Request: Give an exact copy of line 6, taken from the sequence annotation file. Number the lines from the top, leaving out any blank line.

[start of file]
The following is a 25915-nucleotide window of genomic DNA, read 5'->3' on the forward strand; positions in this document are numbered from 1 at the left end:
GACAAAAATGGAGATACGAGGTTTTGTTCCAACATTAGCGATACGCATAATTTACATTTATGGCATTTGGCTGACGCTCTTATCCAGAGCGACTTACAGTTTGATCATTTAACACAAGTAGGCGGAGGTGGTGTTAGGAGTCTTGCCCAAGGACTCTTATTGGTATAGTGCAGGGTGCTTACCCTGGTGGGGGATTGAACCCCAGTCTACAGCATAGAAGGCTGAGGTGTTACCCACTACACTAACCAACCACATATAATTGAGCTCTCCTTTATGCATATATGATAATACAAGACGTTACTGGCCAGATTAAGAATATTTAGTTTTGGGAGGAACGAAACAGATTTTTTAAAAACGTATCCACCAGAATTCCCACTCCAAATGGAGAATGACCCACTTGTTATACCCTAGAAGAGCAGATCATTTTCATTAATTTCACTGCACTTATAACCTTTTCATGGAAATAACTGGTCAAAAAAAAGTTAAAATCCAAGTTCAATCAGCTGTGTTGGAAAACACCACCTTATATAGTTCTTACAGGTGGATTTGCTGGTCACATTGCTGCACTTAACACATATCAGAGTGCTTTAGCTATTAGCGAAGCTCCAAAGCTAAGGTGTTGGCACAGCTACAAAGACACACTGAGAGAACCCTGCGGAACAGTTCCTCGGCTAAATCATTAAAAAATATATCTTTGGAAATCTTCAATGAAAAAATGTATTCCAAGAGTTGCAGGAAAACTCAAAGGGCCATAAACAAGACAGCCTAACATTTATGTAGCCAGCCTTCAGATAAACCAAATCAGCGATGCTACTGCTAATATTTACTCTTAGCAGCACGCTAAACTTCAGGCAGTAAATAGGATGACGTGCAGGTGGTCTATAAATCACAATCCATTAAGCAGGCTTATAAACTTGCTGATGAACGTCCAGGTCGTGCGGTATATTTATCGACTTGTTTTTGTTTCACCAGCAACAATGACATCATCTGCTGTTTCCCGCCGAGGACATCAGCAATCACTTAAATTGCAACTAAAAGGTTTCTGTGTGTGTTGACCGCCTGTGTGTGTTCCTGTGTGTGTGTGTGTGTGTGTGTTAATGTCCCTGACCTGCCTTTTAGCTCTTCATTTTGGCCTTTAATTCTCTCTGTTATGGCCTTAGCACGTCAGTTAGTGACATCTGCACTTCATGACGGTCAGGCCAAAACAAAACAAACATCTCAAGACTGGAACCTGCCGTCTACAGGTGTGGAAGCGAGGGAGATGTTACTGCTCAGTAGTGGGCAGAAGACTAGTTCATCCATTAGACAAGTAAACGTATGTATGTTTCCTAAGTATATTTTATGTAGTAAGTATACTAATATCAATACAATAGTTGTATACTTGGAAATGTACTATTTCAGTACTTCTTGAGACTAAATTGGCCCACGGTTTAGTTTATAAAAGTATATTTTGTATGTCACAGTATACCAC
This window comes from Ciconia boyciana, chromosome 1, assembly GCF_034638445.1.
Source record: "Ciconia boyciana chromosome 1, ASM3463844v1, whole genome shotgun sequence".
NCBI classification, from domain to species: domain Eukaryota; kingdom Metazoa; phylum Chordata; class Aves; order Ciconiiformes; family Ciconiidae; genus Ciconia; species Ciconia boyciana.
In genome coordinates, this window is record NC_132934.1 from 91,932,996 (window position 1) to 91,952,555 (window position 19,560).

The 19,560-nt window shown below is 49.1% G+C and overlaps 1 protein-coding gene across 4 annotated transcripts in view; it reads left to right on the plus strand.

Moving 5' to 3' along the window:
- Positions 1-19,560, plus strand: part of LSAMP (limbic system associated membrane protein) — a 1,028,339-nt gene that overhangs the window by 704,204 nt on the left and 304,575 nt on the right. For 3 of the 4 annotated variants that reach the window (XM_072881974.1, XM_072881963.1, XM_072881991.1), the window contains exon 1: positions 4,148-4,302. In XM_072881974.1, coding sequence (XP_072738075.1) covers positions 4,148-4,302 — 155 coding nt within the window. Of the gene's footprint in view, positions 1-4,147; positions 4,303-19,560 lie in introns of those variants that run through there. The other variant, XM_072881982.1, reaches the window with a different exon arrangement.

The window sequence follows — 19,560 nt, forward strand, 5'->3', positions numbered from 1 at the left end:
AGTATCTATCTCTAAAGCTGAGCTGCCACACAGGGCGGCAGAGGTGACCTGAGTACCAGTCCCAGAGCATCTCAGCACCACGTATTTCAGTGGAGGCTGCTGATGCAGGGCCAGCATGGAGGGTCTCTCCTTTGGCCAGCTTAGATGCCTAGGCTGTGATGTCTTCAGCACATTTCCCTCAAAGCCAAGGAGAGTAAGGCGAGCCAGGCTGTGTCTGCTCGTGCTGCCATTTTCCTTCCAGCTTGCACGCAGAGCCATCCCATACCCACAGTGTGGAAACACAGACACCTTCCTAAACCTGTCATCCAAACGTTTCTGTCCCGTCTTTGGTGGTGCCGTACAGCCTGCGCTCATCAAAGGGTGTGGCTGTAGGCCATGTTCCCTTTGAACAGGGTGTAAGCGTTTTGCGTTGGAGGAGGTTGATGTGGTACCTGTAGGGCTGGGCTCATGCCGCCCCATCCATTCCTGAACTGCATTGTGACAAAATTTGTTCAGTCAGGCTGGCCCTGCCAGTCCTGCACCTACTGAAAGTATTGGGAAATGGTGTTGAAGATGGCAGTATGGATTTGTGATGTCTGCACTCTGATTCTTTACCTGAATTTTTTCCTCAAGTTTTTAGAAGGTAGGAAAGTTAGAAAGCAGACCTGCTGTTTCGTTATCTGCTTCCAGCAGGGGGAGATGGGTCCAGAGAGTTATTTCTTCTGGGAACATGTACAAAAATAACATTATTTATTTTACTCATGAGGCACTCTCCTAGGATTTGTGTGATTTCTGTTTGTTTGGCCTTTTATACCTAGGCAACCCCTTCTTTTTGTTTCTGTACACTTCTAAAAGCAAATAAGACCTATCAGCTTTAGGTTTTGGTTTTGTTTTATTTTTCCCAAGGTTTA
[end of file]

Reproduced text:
In genome coordinates, this window is record NC_132934.1 from 91,932,996 (window position 1) to 91,952,555 (window position 19,560).